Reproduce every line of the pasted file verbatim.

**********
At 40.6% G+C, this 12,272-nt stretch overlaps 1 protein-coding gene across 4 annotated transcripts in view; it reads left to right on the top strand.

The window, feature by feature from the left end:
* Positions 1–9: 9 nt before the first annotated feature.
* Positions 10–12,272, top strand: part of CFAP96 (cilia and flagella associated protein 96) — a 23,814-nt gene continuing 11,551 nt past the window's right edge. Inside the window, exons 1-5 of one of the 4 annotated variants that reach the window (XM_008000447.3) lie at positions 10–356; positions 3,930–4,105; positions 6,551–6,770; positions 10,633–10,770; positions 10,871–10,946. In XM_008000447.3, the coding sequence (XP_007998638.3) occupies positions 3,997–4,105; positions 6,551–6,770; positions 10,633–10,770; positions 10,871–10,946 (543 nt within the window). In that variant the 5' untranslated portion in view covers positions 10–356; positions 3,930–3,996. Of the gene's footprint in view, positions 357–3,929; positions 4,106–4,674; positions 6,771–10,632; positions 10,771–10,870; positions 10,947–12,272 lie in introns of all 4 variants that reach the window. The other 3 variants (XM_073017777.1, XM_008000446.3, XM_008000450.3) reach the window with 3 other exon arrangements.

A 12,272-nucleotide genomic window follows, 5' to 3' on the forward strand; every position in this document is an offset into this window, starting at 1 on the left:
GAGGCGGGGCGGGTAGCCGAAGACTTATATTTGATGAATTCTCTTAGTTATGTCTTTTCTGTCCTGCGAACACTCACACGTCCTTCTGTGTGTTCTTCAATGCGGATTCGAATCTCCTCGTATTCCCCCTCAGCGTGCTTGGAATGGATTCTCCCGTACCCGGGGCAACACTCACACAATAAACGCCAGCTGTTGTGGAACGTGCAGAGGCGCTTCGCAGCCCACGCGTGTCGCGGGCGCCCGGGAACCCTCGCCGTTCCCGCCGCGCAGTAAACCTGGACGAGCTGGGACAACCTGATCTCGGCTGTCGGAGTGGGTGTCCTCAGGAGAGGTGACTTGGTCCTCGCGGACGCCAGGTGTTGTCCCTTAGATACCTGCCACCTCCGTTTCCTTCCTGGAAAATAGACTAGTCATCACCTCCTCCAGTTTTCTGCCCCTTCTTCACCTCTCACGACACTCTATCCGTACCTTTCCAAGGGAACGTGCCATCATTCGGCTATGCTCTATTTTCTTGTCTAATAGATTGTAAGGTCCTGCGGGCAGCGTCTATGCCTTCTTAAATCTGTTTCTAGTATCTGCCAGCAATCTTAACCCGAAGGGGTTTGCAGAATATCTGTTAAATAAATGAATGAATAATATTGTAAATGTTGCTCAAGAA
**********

At 40.6% G+C, this 12,272-nt stretch overlaps 1 protein-coding gene across 4 annotated transcripts in view; it reads left to right on the top strand.

The window, feature by feature from the left end:
* Positions 1–9: 9 nt before the first annotated feature.
* Positions 10–12,272, top strand: part of CFAP96 (cilia and flagella associated protein 96) — a 23,814-nt gene continuing 11,551 nt past the window's right edge. Inside the window, exons 1-5 of one of the 4 annotated variants that reach the window (XM_008000447.3) lie at positions 10–356; positions 3,930–4,105; positions 6,551–6,770; positions 10,633–10,770; positions 10,871–10,946. In XM_008000447.3, the coding sequence (XP_007998638.3) occupies positions 3,997–4,105; positions 6,551–6,770; positions 10,633–10,770; positions 10,871–10,946 (543 nt within the window). In that variant the 5' untranslated portion in view covers positions 10–356; positions 3,930–3,996. Of the gene's footprint in view, positions 357–3,929; positions 4,106–4,674; positions 6,771–10,632; positions 10,771–10,870; positions 10,947–12,272 lie in introns of all 4 variants that reach the window. The other 3 variants (XM_073017777.1, XM_008000446.3, XM_008000450.3) reach the window with 3 other exon arrangements.

A 12,272-nucleotide genomic window follows, 5' to 3' on the forward strand; every position in this document is an offset into this window, starting at 1 on the left:
GAGGCGGGGCGGGTAGCCGAAGACTTATATTTGATGAATTCTCTTAGTTATGTCTTTTCTGTCCTGCGAACACTCACACGTCCTTCTGTGTGTTCTTCAATGCGGATTCGAATCTCCTCGTATTCCCCCTCAGCGTGCTTGGAATGGATTCTCCCGTACCCGGGGCAACACTCACACAATAAACGCCAGCTGTTGTGGAACGTGCAGAGGCGCTTCGCAGCCCACGCGTGTCGCGGGCGCCCGGGAACCCTCGCCGTTCCCGCCGCGCAGTAAACCTGGACGAGCTGGGACAACCTGATCTCGGCTGTCGGAGTGGGTGTCCTCAGGAGAGGTGACTTGGTCCTCGCGGACGCCAGGTGTTGTCCCTTAGATACCTGCCACCTCCGTTTCCTTCCTGGAAAATAGACTAGTCATCACCTCCTCCAGTTTTCTGCCCCTTCTTCACCTCTCACGACACTCTATCCGTACCTTTCCAAGGGAACGTGCCATCATTCGGCTATGCTCTATTTTCTTGTCTAATAGATTGTAAGGTCCTGCGGGCAGCGTCTATGCCTTCTTAAATCTGTTTCTAGTATCTGCCAGCAATCTTAACCCGAAGGGGTTTGCAGAATATCTGTTAAATAAATGAATGAATAATATTGTAAATGTTGCTCAAGAA